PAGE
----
You don't need my permission to ask him. I have not experienced any freezes so far.

Then again, I only use these machines for OpenCL computing, I have not tested videogames or stuff like that.


linux drivers is not worked perfectly.

Adept III

The freezing system issue is I'm sure a bug in the applications exposing a fatal bug in the Catalyst driver. That bug is that many classes of errors (e.g. conditional barrier, writing out of bounds in __local memory) result in hanging the GPU, which freezes X and requires a reboot to fix. This is the problem. This is not true in Windows. The hardware has the capability of resetting it but the Linux driver doesn't take advantage of it. These errors in Windows cause a driver resets (the screen goes black for a second or two) and you get a notification that the "AMD driver stopped responding." The equivalent on Linux requires a hard reboot. This is a pretty major bug that often makes it difficult to get work done, but I haven't seen any mention of fixing this.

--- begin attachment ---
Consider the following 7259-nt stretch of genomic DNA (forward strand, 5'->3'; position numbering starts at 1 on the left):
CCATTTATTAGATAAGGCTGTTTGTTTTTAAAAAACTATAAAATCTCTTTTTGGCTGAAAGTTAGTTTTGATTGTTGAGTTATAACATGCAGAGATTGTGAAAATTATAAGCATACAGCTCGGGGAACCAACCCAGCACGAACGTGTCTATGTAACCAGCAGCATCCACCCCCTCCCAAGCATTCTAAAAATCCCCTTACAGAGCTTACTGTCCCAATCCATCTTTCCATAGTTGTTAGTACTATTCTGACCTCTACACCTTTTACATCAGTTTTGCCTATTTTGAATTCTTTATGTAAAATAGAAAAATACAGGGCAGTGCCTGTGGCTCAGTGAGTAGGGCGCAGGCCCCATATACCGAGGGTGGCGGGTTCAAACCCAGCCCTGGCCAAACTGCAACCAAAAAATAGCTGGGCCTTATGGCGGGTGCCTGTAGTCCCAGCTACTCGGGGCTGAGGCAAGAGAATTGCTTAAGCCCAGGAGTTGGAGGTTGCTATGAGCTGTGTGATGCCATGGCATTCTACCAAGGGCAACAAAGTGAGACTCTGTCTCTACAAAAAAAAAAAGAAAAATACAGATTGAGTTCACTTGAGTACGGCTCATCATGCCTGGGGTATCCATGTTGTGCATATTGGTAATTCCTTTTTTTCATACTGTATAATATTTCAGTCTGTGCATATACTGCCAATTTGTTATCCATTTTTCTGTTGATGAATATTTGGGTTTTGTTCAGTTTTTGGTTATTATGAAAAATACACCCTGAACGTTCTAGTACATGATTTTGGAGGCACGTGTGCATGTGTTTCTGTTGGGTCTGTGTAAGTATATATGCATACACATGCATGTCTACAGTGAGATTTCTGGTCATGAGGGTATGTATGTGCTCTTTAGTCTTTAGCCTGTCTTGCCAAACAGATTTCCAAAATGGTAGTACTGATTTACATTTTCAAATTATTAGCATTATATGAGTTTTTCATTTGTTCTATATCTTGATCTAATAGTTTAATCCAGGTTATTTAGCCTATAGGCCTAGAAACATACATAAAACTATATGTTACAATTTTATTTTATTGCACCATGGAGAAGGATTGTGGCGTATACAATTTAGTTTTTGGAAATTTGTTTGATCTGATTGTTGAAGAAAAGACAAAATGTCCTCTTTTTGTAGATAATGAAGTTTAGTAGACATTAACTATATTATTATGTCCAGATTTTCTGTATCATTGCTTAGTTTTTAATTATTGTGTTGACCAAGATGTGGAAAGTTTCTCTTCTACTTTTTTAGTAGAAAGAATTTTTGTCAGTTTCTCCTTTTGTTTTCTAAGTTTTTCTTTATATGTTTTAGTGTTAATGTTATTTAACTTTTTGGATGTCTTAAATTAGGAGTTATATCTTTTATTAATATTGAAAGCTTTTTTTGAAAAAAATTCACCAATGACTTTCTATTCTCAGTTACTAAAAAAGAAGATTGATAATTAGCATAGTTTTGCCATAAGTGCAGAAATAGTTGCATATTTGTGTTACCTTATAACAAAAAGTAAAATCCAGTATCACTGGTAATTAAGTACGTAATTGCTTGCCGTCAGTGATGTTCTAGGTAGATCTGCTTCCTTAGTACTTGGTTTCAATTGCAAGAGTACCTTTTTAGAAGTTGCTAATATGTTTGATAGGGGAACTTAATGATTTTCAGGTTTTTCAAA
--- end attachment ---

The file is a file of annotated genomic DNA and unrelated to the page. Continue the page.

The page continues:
This functionality still isn't great on Windows. After the driver reset my applications hang there indefinitely until I kill them.

The Nvidia drivers are much more forgiving and have a much better behavior. Sometimes some of these errors get by silently (conditional barrier in my experience seems to work most of the time), but often they cause the clFinish and co. calls error, and the command queue is invalidated. Being able to catch GPU errors within the application is a pretty critical feature that should work.


The freezing system issue is I'm sure a bug in the applications exposing a fatal bug in the Catalyst driver.

Do you mean that it's always trivial to run AMD's own SDK-included samples on Linux?

(Thanks for that analysis arsenm.)


I don't know, I've only ever actually run a few of the examples and that was a long time ago.

Journeyman III

I'm using the SDK on my HD7950, and so far have had no bugs or crashes.

The tool support sucks, though.  Why is KernelAnalyzer for Vista and Win7 only?  I literally don't know anybody who uses those operating systems.